I'm currently labelling some singing data, which contains very slow transitions between vowels. The data often have prenuclear glides and diphthongs together. The picture below is an instance (the correct IPA should be [ti̯ɑʊ̯]):


If I understand correctly, from the /i/ sound to /a/ has a transition with the shape of a ">", since /i/ has lower F1 and higher F2 than /a/; from /a/ to /u/, the shape is the other way round.

However, the descending or ascending slopes are just the transition periods. How do you decide where to put the boundaries? Are there textbooks or articles discussing such issues? Should I put the boundaries in the middle of the transitions?

I am aware of a similar question here: Identifying phonemic boundaries in Praat

However, the answers in that question did not answer my questions; and I'm adding a practical example to see what other linguists would do under similar circumstances.

  • 2
    Possible duplicate of Identifying phonemic boundaries in Praat
    – Nardog
    Jun 5, 2019 at 6:50
  • It's not useful to denote a precise start and end point, is it? You rather denote articulatory features in the signal, so you'd better ask a trained singer. Also, middle is not a precise term, because different measures exist (arithmetic mean over time, power, frequency; median; I don't know, I'd wonder what signalprocessing.se would say), which implies that it doesn't make a difference as long as it is consistent.
    – vectory
    Jun 5, 2019 at 17:41
  • @vectory why did you say it's not useful to denote the precise start and end points? I was trying to figure out some durational patterns of the phonemes, so I need to make some decisions. I understand that it's impossible to find the precise points but i was wondering whether there was any conventional ways of dealing with such cases. Like how did people who study durations in connected speech decide where to put their boundaries? I haven't really found any paper that has such details. Jun 6, 2019 at 6:34
  • It depends a lot on the purpose of the segmentation. Obviously, singing is not the same as speech...
    – user23078
    Jun 7, 2019 at 12:11

1 Answer 1


Only a proposal:

The problem seems to be: having a clear definite point to determine whether you are in one vocal or another for example.

As you said you could define transition zones. And then take a temporal "barycenter" of those zones as the discrete transition points so to base your calculation of durations.

My point is: You can get some inspiration from Fuzzy Logic, which helps a lot with the need to describe a quality / a feature that is not a discrete value. I think it is exactly the case for phonems.

As you highlighted with your varying frequency curves, and when looking at the IPA diagram, it is clear that the space between vocals is totally continuous, and not discrete:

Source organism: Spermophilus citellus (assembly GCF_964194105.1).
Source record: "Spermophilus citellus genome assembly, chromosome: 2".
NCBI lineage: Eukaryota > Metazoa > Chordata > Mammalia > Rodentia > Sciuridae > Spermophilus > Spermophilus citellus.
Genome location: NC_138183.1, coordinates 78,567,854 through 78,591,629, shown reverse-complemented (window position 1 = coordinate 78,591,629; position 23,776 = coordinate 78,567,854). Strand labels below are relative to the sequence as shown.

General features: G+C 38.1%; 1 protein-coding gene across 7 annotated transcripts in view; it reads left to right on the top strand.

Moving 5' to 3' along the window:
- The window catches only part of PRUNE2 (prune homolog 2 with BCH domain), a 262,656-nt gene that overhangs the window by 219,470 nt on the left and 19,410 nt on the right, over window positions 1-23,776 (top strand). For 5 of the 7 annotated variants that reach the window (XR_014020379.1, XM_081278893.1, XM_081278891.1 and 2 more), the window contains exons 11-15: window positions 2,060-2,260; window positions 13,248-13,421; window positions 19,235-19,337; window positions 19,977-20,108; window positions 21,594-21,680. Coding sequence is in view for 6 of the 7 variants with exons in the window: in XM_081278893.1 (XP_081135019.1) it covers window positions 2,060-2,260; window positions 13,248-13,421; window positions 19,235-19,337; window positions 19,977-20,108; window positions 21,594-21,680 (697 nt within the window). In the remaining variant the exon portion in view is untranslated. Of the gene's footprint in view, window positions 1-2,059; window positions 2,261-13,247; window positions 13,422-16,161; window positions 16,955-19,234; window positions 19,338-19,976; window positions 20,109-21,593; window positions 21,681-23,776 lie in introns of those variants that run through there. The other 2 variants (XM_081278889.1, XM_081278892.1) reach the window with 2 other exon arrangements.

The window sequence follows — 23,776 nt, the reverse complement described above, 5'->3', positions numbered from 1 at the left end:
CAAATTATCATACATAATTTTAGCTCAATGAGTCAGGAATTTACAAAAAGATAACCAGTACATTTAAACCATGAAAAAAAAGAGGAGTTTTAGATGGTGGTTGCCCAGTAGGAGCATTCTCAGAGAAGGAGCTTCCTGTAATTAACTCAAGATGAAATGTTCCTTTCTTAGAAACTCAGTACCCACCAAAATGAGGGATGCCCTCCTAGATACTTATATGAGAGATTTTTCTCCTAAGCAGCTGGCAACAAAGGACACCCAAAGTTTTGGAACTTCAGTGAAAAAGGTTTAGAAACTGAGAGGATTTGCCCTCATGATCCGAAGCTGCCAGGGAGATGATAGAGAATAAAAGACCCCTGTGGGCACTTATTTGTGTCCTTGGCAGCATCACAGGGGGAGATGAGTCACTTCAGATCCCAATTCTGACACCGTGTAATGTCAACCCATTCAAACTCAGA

enter image description here

Same for consonants, I don't have a diagram at hand, but when playing didjeridoo/yidaki, I spend my time exploring the nuances between all sorts of d from the back of the palate, to the d on the front of the palate, then approaching the different t and d we can do on the back of teeth, either at the base of the tooth/gengiva or at the top of the teeth.

Same for k and g. You have all the palette of tongue position, and strenght in the breath, that makes them sound slightly different.

And for ch, f, v, and h, the palette is continous also.

Like you have asked, the difficulty is determining the spectral/frequency features to define one phonem. You are asking for reference about that, I don't have any. Neither have I used Praat.

But you can start arbitrarily fixing them. And decide yourself: when this or that parameter has gone to far away from this value, we are no longer in this phoneme. When this parameter and this parameter is there: we are totally in this phonem.

That's the core of Fuzzy logic: only defining the points "We are full in it", "We are no longer in it".

Taking an ultra simplisitc example from the desciption of Fuzzy Logic with only one dimension / degree of liberty, (here it's temperature) you happen to have something like this:

  • 0 : Quality is false
  • 1 : Quality is true, fully present

enter image description here

It works really well for multi-dimension continous space: that's namely the strength of this technique indeed. And I tend to think you could apply that to several parameters for defining phonems.

As said, it's only a proposal. I had worked on a simplistic system which was determining at which moment the sound was a vocal or a consonant. And it was mostly based only on these two qualities:

  • noisy
  • pseudo-periodic

I was not using formant frequencies like you seem to do (that's what I interpreted from the graph).

Ultimately, if the description of each phonem you are interested in is too tedious, you could think about using Machine Learning. You would have to provide examples of frequency analysis (not the sheer impulse amplitude data which is too precise, detailing too much, too much local) and the corresponding phonem. That could be a good candidate for what is called "Classification" in machine learning. But you would have to invest in learning some ML classification techniques.

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